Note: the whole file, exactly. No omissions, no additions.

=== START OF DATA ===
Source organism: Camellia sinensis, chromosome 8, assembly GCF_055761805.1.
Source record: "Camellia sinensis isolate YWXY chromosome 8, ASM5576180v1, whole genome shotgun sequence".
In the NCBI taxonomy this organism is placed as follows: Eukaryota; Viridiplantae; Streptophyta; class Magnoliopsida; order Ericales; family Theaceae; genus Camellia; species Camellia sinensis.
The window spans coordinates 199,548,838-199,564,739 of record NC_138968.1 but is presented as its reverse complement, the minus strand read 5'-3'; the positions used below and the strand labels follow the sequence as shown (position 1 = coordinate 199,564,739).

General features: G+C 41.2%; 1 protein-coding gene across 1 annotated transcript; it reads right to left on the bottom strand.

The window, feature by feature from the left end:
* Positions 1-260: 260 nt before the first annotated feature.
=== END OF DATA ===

Source organism: Camellia sinensis, chromosome 8, assembly GCF_055761805.1.
Source record: "Camellia sinensis isolate YWXY chromosome 8, ASM5576180v1, whole genome shotgun sequence".
In the NCBI taxonomy this organism is placed as follows: Eukaryota; Viridiplantae; Streptophyta; class Magnoliopsida; order Ericales; family Theaceae; genus Camellia; species Camellia sinensis.
The window spans coordinates 199,548,838-199,564,739 of record NC_138968.1 but is presented as its reverse complement, the minus strand read 5'-3'; the positions used below and the strand labels follow the sequence as shown (position 1 = coordinate 199,564,739).

General features: G+C 41.2%; 1 protein-coding gene across 1 annotated transcript; it reads right to left on the bottom strand.

The window, feature by feature from the left end:
* Positions 1-260: 260 nt before the first annotated feature.